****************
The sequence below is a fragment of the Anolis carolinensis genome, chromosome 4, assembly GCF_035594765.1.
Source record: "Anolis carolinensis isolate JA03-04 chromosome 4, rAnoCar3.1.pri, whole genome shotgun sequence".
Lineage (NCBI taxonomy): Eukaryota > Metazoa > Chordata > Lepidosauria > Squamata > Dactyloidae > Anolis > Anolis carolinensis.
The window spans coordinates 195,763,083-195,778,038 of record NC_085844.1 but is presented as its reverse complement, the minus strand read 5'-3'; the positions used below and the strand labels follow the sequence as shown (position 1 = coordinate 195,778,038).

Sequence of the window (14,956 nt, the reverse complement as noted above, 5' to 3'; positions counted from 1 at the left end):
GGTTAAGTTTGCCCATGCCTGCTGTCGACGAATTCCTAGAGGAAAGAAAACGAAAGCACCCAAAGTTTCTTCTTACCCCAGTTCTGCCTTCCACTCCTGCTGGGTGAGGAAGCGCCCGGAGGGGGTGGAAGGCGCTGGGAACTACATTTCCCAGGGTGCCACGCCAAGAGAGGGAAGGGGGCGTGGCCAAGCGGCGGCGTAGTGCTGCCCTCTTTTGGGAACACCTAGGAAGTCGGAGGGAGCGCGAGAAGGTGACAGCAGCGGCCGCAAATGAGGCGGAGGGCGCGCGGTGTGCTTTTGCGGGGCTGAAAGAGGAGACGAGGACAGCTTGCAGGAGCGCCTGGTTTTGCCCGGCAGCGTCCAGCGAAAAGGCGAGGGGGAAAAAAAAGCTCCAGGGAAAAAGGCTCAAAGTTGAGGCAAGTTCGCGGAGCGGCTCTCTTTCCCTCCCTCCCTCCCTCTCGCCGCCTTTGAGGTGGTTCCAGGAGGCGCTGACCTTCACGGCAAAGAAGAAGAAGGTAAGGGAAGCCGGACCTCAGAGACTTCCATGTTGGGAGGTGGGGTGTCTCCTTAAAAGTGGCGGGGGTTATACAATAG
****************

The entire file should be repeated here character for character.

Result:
The sequence below is a fragment of the Anolis carolinensis genome, chromosome 4, assembly GCF_035594765.1.
Source record: "Anolis carolinensis isolate JA03-04 chromosome 4, rAnoCar3.1.pri, whole genome shotgun sequence".
Lineage (NCBI taxonomy): Eukaryota > Metazoa > Chordata > Lepidosauria > Squamata > Dactyloidae > Anolis > Anolis carolinensis.
The window spans coordinates 195,763,083-195,778,038 of record NC_085844.1 but is presented as its reverse complement, the minus strand read 5'-3'; the positions used below and the strand labels follow the sequence as shown (position 1 = coordinate 195,778,038).

Sequence of the window (14,956 nt, the reverse complement as noted above, 5' to 3'; positions counted from 1 at the left end):
GGTTAAGTTTGCCCATGCCTGCTGTCGACGAATTCCTAGAGGAAAGAAAACGAAAGCACCCAAAGTTTCTTCTTACCCCAGTTCTGCCTTCCACTCCTGCTGGGTGAGGAAGCGCCCGGAGGGGGTGGAAGGCGCTGGGAACTACATTTCCCAGGGTGCCACGCCAAGAGAGGGAAGGGGGCGTGGCCAAGCGGCGGCGTAGTGCTGCCCTCTTTTGGGAACACCTAGGAAGTCGGAGGGAGCGCGAGAAGGTGACAGCAGCGGCCGCAAATGAGGCGGAGGGCGCGCGGTGTGCTTTTGCGGGGCTGAAAGAGGAGACGAGGACAGCTTGCAGGAGCGCCTGGTTTTGCCCGGCAGCGTCCAGCGAAAAGGCGAGGGGGAAAAAAAAGCTCCAGGGAAAAAGGCTCAAAGTTGAGGCAAGTTCGCGGAGCGGCTCTCTTTCCCTCCCTCCCTCCCTCTCGCCGCCTTTGAGGTGGTTCCAGGAGGCGCTGACCTTCACGGCAAAGAAGAAGAAGGTAAGGGAAGCCGGACCTCAGAGACTTCCATGTTGGGAGGTGGGGTGTCTCCTTAAAAGTGGCGGGGGTTATACAATAG